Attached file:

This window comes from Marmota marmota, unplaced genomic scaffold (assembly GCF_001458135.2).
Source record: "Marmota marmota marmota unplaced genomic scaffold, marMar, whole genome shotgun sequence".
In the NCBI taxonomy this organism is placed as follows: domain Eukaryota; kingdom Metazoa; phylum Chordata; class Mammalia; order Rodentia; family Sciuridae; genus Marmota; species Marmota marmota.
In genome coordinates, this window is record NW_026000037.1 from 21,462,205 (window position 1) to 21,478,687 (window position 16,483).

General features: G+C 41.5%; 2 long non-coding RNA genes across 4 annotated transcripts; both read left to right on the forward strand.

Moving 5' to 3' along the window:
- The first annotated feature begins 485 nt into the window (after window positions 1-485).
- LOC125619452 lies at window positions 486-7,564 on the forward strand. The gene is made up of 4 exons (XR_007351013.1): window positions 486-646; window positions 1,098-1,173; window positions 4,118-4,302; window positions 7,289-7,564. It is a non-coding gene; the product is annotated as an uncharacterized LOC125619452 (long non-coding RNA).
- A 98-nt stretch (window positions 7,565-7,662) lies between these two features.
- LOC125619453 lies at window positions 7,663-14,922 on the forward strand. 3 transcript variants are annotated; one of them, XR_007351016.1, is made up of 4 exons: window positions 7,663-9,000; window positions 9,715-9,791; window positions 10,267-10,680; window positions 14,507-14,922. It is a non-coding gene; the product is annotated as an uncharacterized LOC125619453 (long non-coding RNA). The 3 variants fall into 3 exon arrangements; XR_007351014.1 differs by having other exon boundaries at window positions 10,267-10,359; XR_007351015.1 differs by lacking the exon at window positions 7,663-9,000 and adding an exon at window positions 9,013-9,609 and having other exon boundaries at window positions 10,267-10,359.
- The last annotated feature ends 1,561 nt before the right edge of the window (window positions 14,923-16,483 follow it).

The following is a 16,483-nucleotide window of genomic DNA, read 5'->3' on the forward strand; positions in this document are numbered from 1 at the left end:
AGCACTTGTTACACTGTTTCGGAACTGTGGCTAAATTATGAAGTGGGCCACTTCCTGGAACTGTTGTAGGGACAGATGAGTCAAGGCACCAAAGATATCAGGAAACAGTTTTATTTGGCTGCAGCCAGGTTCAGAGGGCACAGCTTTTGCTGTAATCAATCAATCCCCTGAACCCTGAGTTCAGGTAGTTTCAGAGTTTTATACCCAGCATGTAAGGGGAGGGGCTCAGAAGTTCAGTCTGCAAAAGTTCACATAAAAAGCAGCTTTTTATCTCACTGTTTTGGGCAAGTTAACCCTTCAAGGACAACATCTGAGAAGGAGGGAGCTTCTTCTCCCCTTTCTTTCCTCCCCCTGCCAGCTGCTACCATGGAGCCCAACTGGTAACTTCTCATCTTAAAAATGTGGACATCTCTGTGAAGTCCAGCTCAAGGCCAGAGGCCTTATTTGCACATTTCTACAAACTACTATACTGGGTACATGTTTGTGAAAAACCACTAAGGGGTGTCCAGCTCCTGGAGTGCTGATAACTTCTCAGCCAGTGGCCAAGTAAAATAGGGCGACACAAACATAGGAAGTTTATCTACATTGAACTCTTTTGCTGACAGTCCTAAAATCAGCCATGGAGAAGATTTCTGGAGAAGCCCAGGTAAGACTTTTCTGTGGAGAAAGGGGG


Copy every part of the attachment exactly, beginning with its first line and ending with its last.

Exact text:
This window comes from Marmota marmota, unplaced genomic scaffold (assembly GCF_001458135.2).
Source record: "Marmota marmota marmota unplaced genomic scaffold, marMar, whole genome shotgun sequence".
In the NCBI taxonomy this organism is placed as follows: domain Eukaryota; kingdom Metazoa; phylum Chordata; class Mammalia; order Rodentia; family Sciuridae; genus Marmota; species Marmota marmota.
In genome coordinates, this window is record NW_026000037.1 from 21,462,205 (window position 1) to 21,478,687 (window position 16,483).

General features: G+C 41.5%; 2 long non-coding RNA genes across 4 annotated transcripts; both read left to right on the forward strand.

Moving 5' to 3' along the window:
- The first annotated feature begins 485 nt into the window (after window positions 1-485).
- LOC125619452 lies at window positions 486-7,564 on the forward strand. The gene is made up of 4 exons (XR_007351013.1): window positions 486-646; window positions 1,098-1,173; window positions 4,118-4,302; window positions 7,289-7,564. It is a non-coding gene; the product is annotated as an uncharacterized LOC125619452 (long non-coding RNA).
- A 98-nt stretch (window positions 7,565-7,662) lies between these two features.
- LOC125619453 lies at window positions 7,663-14,922 on the forward strand. 3 transcript variants are annotated; one of them, XR_007351016.1, is made up of 4 exons: window positions 7,663-9,000; window positions 9,715-9,791; window positions 10,267-10,680; window positions 14,507-14,922. It is a non-coding gene; the product is annotated as an uncharacterized LOC125619453 (long non-coding RNA). The 3 variants fall into 3 exon arrangements; XR_007351014.1 differs by having other exon boundaries at window positions 10,267-10,359; XR_007351015.1 differs by lacking the exon at window positions 7,663-9,000 and adding an exon at window positions 9,013-9,609 and having other exon boundaries at window positions 10,267-10,359.
- The last annotated feature ends 1,561 nt before the right edge of the window (window positions 14,923-16,483 follow it).

The following is a 16,483-nucleotide window of genomic DNA, read 5'->3' on the forward strand; positions in this document are numbered from 1 at the left end:
AGCACTTGTTACACTGTTTCGGAACTGTGGCTAAATTATGAAGTGGGCCACTTCCTGGAACTGTTGTAGGGACAGATGAGTCAAGGCACCAAAGATATCAGGAAACAGTTTTATTTGGCTGCAGCCAGGTTCAGAGGGCACAGCTTTTGCTGTAATCAATCAATCCCCTGAACCCTGAGTTCAGGTAGTTTCAGAGTTTTATACCCAGCATGTAAGGGGAGGGGCTCAGAAGTTCAGTCTGCAAAAGTTCACATAAAAAGCAGCTTTTTATCTCACTGTTTTGGGCAAGTTAACCCTTCAAGGACAACATCTGAGAAGGAGGGAGCTTCTTCTCCCCTTTCTTTCCTCCCCCTGCCAGCTGCTACCATGGAGCCCAACTGGTAACTTCTCATCTTAAAAATGTGGACATCTCTGTGAAGTCCAGCTCAAGGCCAGAGGCCTTATTTGCACATTTCTACAAACTACTATACTGGGTACATGTTTGTGAAAAACCACTAAGGGGTGTCCAGCTCCTGGAGTGCTGATAACTTCTCAGCCAGTGGCCAAGTAAAATAGGGCGACACAAACATAGGAAGTTTATCTACATTGAACTCTTTTGCTGACAGTCCTAAAATCAGCCATGGAGAAGATTTCTGGAGAAGCCCAGGTAAGACTTTTCTGTGGAGAAAGGGGG